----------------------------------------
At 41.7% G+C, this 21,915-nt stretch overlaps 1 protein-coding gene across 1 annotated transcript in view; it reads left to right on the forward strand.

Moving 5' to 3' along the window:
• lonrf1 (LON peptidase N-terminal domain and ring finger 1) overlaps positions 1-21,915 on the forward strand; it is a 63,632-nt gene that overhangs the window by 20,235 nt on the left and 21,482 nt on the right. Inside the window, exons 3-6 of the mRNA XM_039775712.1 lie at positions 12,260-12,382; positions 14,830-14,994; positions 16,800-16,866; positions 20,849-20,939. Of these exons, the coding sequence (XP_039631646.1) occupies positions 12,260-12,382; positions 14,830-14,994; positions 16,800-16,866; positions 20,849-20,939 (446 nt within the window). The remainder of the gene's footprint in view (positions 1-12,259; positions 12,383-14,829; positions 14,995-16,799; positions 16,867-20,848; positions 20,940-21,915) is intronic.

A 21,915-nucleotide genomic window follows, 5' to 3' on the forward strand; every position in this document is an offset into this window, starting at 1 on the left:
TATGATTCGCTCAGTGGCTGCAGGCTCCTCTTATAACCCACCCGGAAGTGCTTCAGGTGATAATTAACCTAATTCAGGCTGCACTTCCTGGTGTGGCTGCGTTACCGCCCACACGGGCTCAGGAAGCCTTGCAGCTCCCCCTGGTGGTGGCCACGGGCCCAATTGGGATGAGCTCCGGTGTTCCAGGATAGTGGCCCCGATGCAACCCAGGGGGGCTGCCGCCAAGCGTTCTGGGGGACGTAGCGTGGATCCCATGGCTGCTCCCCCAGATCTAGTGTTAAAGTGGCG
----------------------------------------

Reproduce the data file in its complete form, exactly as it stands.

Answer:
At 41.7% G+C, this 21,915-nt stretch overlaps 1 protein-coding gene across 1 annotated transcript in view; it reads left to right on the forward strand.

Moving 5' to 3' along the window:
• lonrf1 (LON peptidase N-terminal domain and ring finger 1) overlaps positions 1-21,915 on the forward strand; it is a 63,632-nt gene that overhangs the window by 20,235 nt on the left and 21,482 nt on the right. Inside the window, exons 3-6 of the mRNA XM_039775712.1 lie at positions 12,260-12,382; positions 14,830-14,994; positions 16,800-16,866; positions 20,849-20,939. Of these exons, the coding sequence (XP_039631646.1) occupies positions 12,260-12,382; positions 14,830-14,994; positions 16,800-16,866; positions 20,849-20,939 (446 nt within the window). The remainder of the gene's footprint in view (positions 1-12,259; positions 12,383-14,829; positions 14,995-16,799; positions 16,867-20,848; positions 20,940-21,915) is intronic.

A 21,915-nucleotide genomic window follows, 5' to 3' on the forward strand; every position in this document is an offset into this window, starting at 1 on the left:
TATGATTCGCTCAGTGGCTGCAGGCTCCTCTTATAACCCACCCGGAAGTGCTTCAGGTGATAATTAACCTAATTCAGGCTGCACTTCCTGGTGTGGCTGCGTTACCGCCCACACGGGCTCAGGAAGCCTTGCAGCTCCCCCTGGTGGTGGCCACGGGCCCAATTGGGATGAGCTCCGGTGTTCCAGGATAGTGGCCCCGATGCAACCCAGGGGGGCTGCCGCCAAGCGTTCTGGGGGACGTAGCGTGGATCCCATGGCTGCTCCCCCAGATCTAGTGTTAAAGTGGCG